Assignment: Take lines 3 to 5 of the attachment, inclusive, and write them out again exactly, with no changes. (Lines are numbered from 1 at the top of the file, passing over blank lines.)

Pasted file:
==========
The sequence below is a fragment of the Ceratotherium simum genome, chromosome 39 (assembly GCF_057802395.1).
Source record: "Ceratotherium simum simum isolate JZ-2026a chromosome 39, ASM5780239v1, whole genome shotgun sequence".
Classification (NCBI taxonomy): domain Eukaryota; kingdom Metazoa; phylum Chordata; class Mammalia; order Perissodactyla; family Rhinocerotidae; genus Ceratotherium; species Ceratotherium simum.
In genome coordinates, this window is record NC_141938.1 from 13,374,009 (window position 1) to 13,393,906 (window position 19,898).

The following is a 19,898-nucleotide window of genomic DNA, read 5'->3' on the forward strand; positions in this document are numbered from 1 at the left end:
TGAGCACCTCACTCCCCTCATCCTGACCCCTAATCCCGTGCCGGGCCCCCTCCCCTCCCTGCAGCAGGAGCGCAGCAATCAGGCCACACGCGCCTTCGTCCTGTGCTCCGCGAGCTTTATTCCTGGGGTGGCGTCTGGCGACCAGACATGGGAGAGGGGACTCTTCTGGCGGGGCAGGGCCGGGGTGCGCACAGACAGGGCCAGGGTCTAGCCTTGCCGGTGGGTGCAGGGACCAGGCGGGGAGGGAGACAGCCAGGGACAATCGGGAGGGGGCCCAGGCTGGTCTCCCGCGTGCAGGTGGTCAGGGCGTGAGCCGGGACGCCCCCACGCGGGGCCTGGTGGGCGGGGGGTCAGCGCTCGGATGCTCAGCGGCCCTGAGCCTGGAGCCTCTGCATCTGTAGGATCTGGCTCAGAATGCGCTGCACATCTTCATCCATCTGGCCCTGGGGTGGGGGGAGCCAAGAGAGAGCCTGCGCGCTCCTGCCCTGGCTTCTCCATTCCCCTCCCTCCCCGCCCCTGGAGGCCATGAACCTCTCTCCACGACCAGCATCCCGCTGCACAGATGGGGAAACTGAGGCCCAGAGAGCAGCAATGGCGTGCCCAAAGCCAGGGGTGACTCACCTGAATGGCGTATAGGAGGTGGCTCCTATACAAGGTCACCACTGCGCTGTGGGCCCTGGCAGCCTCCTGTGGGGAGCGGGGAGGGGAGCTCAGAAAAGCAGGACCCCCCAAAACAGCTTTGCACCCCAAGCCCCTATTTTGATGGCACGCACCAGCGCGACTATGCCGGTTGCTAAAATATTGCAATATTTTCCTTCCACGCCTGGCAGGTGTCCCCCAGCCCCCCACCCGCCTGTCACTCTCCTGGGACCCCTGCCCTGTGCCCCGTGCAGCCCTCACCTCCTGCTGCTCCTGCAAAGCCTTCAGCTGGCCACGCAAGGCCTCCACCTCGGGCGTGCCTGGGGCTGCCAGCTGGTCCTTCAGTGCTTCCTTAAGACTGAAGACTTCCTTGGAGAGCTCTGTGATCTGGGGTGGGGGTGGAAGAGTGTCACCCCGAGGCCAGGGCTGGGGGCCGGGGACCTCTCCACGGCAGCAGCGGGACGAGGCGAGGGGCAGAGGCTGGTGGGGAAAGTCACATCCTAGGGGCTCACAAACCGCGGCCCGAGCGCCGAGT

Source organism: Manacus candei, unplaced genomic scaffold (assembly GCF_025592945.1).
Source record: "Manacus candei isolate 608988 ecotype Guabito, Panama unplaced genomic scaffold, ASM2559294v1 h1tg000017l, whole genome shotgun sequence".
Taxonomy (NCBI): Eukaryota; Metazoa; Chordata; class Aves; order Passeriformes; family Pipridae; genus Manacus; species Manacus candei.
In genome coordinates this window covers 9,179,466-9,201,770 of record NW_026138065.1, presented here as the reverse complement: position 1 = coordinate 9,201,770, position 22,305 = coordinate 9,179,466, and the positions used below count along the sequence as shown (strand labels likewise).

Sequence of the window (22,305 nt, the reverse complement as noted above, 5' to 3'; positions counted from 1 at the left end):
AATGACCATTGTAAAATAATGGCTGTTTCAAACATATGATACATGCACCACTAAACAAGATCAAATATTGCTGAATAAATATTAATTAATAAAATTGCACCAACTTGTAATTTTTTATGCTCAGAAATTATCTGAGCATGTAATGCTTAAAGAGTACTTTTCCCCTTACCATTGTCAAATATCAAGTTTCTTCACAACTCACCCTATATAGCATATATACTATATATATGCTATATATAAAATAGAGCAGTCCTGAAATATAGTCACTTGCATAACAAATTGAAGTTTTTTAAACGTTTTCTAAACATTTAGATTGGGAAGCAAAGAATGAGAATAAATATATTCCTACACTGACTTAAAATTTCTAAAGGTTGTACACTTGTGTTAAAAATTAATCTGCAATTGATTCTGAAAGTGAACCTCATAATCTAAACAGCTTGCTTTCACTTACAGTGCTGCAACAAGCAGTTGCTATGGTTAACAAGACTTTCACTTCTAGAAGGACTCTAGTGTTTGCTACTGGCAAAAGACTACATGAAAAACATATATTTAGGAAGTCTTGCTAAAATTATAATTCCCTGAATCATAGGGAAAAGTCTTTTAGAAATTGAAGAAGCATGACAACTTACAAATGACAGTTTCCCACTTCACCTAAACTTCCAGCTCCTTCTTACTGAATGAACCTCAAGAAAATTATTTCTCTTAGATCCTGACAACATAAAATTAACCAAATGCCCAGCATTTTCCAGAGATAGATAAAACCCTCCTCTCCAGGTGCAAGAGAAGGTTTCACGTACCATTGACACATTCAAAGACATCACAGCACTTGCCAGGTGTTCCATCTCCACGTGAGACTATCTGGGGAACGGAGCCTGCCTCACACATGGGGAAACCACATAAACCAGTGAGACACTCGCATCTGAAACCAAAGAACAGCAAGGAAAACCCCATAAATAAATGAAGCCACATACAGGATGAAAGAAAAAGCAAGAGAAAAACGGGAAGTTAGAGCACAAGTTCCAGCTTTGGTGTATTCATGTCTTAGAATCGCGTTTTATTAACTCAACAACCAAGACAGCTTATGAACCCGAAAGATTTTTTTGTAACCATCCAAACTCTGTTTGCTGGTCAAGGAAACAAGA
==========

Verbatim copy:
Classification (NCBI taxonomy): domain Eukaryota; kingdom Metazoa; phylum Chordata; class Mammalia; order Perissodactyla; family Rhinocerotidae; genus Ceratotherium; species Ceratotherium simum.
In genome coordinates, this window is record NC_141938.1 from 13,374,009 (window position 1) to 13,393,906 (window position 19,898).

The following is a 19,898-nucleotide window of genomic DNA, read 5'->3' on the forward strand; positions in this document are numbered from 1 at the left end: